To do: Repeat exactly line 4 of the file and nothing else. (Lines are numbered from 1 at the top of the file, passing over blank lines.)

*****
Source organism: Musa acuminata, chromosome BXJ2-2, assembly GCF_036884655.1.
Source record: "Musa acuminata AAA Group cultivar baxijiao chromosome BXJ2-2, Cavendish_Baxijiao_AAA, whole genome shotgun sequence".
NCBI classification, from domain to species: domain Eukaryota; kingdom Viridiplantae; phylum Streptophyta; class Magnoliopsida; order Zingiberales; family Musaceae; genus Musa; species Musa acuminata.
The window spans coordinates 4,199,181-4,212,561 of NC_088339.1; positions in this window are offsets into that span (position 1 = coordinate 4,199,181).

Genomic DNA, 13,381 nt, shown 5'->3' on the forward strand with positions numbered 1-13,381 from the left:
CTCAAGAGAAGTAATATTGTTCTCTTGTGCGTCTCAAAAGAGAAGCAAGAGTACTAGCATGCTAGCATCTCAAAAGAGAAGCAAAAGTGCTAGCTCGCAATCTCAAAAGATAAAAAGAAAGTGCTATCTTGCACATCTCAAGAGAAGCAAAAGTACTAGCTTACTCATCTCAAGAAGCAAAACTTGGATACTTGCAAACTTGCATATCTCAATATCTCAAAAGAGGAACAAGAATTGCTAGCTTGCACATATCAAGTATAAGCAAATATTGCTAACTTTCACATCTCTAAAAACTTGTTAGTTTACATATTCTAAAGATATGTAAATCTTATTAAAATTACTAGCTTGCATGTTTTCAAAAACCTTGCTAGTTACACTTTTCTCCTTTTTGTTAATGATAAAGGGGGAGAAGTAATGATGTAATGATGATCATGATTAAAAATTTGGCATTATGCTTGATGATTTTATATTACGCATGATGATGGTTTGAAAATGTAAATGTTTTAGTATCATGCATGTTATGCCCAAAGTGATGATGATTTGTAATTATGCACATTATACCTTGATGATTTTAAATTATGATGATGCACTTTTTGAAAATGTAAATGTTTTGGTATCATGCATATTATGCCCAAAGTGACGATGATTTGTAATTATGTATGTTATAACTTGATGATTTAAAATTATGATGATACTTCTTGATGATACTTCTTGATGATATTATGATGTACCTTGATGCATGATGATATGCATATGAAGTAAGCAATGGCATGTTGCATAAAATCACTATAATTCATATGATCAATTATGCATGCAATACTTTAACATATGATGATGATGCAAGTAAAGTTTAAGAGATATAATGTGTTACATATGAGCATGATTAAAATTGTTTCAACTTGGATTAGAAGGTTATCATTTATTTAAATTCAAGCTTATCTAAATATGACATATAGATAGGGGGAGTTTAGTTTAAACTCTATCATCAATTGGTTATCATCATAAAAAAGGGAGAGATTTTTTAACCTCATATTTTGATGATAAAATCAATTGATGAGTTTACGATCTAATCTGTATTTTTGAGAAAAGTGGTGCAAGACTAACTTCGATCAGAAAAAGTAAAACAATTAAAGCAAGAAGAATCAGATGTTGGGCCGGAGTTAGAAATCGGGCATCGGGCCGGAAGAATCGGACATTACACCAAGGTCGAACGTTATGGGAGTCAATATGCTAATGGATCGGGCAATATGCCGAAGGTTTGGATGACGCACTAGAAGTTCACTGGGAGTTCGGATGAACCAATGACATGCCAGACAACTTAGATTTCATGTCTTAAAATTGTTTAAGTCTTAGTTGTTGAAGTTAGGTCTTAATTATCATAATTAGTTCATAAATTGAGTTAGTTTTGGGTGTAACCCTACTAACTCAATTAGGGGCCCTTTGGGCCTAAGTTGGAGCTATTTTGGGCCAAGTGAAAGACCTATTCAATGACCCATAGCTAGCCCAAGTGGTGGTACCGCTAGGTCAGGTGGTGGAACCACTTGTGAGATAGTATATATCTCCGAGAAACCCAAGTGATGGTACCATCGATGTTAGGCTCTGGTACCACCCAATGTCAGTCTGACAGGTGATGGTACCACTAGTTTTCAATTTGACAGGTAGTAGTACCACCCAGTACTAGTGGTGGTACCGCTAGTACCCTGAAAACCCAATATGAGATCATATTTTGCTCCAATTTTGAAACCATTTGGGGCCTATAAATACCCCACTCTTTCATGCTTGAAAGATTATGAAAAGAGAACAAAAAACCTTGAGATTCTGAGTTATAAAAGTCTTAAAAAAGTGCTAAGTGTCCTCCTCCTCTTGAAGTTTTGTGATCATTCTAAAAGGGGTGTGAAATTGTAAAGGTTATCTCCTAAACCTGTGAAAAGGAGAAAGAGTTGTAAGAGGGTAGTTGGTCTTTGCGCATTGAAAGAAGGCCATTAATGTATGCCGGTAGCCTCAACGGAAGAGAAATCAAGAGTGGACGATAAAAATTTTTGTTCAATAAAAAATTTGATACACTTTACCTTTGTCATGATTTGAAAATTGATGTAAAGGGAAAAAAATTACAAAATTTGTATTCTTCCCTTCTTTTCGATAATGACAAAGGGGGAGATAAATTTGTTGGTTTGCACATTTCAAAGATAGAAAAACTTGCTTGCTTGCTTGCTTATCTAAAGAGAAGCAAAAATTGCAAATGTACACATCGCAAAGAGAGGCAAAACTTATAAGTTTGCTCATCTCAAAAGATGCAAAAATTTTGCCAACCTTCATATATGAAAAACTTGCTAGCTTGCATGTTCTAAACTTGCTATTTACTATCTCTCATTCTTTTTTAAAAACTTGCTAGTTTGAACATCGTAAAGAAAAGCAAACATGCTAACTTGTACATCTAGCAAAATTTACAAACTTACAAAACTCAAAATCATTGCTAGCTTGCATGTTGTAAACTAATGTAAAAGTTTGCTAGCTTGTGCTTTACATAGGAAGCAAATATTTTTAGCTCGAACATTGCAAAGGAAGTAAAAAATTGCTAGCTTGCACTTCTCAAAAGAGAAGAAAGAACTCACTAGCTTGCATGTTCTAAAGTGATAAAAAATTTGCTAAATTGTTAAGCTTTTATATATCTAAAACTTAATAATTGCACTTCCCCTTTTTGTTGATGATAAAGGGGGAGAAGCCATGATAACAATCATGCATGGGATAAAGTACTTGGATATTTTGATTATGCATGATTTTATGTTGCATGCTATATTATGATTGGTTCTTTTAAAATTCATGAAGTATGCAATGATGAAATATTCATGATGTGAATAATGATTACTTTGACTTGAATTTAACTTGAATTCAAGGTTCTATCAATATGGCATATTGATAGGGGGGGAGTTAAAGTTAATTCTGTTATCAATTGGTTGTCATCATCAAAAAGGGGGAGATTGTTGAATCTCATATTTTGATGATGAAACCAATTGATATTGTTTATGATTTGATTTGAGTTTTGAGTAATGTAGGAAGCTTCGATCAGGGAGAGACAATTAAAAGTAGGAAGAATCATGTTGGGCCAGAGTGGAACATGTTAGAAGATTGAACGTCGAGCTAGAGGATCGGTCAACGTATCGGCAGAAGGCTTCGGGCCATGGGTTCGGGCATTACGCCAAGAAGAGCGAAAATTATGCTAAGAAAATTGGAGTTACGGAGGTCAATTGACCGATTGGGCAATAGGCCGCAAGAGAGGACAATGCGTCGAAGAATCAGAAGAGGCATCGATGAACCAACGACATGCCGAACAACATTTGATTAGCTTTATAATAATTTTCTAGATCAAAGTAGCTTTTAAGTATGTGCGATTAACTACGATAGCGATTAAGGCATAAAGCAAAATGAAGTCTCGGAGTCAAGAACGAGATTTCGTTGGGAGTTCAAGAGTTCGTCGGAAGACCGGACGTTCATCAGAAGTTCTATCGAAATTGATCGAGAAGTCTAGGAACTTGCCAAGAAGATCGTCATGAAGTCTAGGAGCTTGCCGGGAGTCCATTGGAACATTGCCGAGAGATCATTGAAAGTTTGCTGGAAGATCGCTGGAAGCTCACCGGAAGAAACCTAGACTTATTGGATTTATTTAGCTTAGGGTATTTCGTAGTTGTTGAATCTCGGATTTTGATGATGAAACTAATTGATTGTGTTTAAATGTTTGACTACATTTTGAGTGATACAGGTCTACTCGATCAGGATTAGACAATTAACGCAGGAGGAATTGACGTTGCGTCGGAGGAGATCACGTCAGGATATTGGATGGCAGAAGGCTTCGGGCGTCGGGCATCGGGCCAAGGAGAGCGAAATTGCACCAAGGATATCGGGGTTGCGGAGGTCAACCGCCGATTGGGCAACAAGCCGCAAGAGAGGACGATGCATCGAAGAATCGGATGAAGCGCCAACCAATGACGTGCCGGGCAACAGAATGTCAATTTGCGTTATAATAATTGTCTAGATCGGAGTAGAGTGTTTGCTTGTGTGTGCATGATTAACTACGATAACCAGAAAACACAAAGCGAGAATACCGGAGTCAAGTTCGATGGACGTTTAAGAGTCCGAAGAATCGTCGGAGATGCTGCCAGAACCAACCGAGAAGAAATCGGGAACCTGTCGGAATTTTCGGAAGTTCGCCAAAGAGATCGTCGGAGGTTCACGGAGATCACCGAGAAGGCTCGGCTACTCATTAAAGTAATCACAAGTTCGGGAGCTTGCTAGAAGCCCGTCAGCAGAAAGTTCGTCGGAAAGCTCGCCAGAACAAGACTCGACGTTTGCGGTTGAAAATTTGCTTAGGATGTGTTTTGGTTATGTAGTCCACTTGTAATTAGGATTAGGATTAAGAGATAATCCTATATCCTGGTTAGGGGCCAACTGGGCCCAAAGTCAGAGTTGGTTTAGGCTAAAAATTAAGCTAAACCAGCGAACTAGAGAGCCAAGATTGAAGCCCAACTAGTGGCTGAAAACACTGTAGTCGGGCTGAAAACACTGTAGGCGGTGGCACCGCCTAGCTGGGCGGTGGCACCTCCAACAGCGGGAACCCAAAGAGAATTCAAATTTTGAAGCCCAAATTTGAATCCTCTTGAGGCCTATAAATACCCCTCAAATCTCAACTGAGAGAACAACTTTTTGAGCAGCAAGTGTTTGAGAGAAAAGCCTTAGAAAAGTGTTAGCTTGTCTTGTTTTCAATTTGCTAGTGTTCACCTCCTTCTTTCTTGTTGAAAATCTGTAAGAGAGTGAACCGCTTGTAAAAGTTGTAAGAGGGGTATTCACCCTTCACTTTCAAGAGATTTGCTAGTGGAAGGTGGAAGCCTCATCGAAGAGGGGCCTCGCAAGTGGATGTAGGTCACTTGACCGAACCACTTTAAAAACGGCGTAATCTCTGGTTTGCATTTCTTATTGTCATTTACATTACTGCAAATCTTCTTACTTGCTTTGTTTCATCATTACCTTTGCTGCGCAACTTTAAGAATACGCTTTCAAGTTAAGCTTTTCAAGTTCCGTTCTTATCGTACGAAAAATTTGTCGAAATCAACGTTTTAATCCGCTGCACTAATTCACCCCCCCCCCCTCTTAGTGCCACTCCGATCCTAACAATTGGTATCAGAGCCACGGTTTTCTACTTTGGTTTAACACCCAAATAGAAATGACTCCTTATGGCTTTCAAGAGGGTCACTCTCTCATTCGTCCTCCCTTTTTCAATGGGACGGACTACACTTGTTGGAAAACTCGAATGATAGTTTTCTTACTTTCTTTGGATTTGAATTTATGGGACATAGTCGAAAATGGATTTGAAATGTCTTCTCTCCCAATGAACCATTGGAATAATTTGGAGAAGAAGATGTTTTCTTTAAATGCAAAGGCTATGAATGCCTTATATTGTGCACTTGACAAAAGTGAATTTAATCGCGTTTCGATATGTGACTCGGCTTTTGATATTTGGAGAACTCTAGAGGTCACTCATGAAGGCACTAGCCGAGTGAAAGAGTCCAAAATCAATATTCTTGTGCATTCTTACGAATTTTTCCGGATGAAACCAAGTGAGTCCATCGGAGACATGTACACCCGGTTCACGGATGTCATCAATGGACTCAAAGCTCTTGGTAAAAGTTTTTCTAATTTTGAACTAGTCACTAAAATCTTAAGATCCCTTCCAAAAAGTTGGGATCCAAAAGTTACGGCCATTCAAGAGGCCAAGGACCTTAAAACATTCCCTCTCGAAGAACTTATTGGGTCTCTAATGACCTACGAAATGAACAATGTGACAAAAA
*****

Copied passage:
The window spans coordinates 4,199,181-4,212,561 of NC_088339.1; positions in this window are offsets into that span (position 1 = coordinate 4,199,181).